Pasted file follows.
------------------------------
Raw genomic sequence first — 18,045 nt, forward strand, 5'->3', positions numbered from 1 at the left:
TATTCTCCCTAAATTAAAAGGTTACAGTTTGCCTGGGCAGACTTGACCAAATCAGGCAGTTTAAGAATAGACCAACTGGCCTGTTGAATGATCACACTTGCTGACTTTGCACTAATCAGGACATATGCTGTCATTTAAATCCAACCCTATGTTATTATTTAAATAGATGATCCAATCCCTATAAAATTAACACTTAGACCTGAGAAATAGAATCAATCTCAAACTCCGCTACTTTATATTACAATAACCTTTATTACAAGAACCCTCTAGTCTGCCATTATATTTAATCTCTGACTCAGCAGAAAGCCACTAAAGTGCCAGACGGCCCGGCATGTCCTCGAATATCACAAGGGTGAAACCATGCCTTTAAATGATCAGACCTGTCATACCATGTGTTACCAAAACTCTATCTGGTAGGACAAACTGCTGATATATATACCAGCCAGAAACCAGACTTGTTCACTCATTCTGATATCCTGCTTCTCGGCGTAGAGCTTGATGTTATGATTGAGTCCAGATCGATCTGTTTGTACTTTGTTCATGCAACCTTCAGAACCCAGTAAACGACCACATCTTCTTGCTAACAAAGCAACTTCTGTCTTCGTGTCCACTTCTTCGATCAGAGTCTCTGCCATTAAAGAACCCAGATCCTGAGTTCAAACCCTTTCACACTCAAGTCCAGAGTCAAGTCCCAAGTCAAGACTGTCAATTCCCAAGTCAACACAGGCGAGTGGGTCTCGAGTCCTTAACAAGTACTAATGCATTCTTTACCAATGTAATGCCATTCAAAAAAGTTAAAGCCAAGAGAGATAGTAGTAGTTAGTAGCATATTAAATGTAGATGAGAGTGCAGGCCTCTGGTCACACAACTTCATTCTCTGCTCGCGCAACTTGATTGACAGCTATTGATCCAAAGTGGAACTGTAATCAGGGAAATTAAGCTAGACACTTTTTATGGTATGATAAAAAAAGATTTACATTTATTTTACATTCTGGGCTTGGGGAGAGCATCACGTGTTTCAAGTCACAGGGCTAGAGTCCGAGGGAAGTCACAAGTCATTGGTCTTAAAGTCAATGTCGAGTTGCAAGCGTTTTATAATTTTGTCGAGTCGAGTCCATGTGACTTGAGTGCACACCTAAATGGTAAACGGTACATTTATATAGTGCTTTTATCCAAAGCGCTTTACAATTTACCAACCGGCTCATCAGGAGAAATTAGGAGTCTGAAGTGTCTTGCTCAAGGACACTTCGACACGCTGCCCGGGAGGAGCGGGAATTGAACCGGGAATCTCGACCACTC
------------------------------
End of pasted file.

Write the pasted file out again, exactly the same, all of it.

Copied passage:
Raw genomic sequence first — 18,045 nt, forward strand, 5'->3', positions numbered from 1 at the left:
TATTCTCCCTAAATTAAAAGGTTACAGTTTGCCTGGGCAGACTTGACCAAATCAGGCAGTTTAAGAATAGACCAACTGGCCTGTTGAATGATCACACTTGCTGACTTTGCACTAATCAGGACATATGCTGTCATTTAAATCCAACCCTATGTTATTATTTAAATAGATGATCCAATCCCTATAAAATTAACACTTAGACCTGAGAAATAGAATCAATCTCAAACTCCGCTACTTTATATTACAATAACCTTTATTACAAGAACCCTCTAGTCTGCCATTATATTTAATCTCTGACTCAGCAGAAAGCCACTAAAGTGCCAGACGGCCCGGCATGTCCTCGAATATCACAAGGGTGAAACCATGCCTTTAAATGATCAGACCTGTCATACCATGTGTTACCAAAACTCTATCTGGTAGGACAAACTGCTGATATATATACCAGCCAGAAACCAGACTTGTTCACTCATTCTGATATCCTGCTTCTCGGCGTAGAGCTTGATGTTATGATTGAGTCCAGATCGATCTGTTTGTACTTTGTTCATGCAACCTTCAGAACCCAGTAAACGACCACATCTTCTTGCTAACAAAGCAACTTCTGTCTTCGTGTCCACTTCTTCGATCAGAGTCTCTGCCATTAAAGAACCCAGATCCTGAGTTCAAACCCTTTCACACTCAAGTCCAGAGTCAAGTCCCAAGTCAAGACTGTCAATTCCCAAGTCAACACAGGCGAGTGGGTCTCGAGTCCTTAACAAGTACTAATGCATTCTTTACCAATGTAATGCCATTCAAAAAAGTTAAAGCCAAGAGAGATAGTAGTAGTTAGTAGCATATTAAATGTAGATGAGAGTGCAGGCCTCTGGTCACACAACTTCATTCTCTGCTCGCGCAACTTGATTGACAGCTATTGATCCAAAGTGGAACTGTAATCAGGGAAATTAAGCTAGACACTTTTTATGGTATGATAAAAAAAGATTTACATTTATTTTACATTCTGGGCTTGGGGAGAGCATCACGTGTTTCAAGTCACAGGGCTAGAGTCCGAGGGAAGTCACAAGTCATTGGTCTTAAAGTCAATGTCGAGTTGCAAGCGTTTTATAATTTTGTCGAGTCGAGTCCATGTGACTTGAGTGCACACCTAAATGGTAAACGGTACATTTATATAGTGCTTTTATCCAAAGCGCTTTACAATTTACCAACCGGCTCATCAGGAGAAATTAGGAGTCTGAAGTGTCTTGCTCAAGGACACTTCGACACGCTGCCCGGGAGGAGCGGGAATTGAACCGGGAATCTCGACCACTC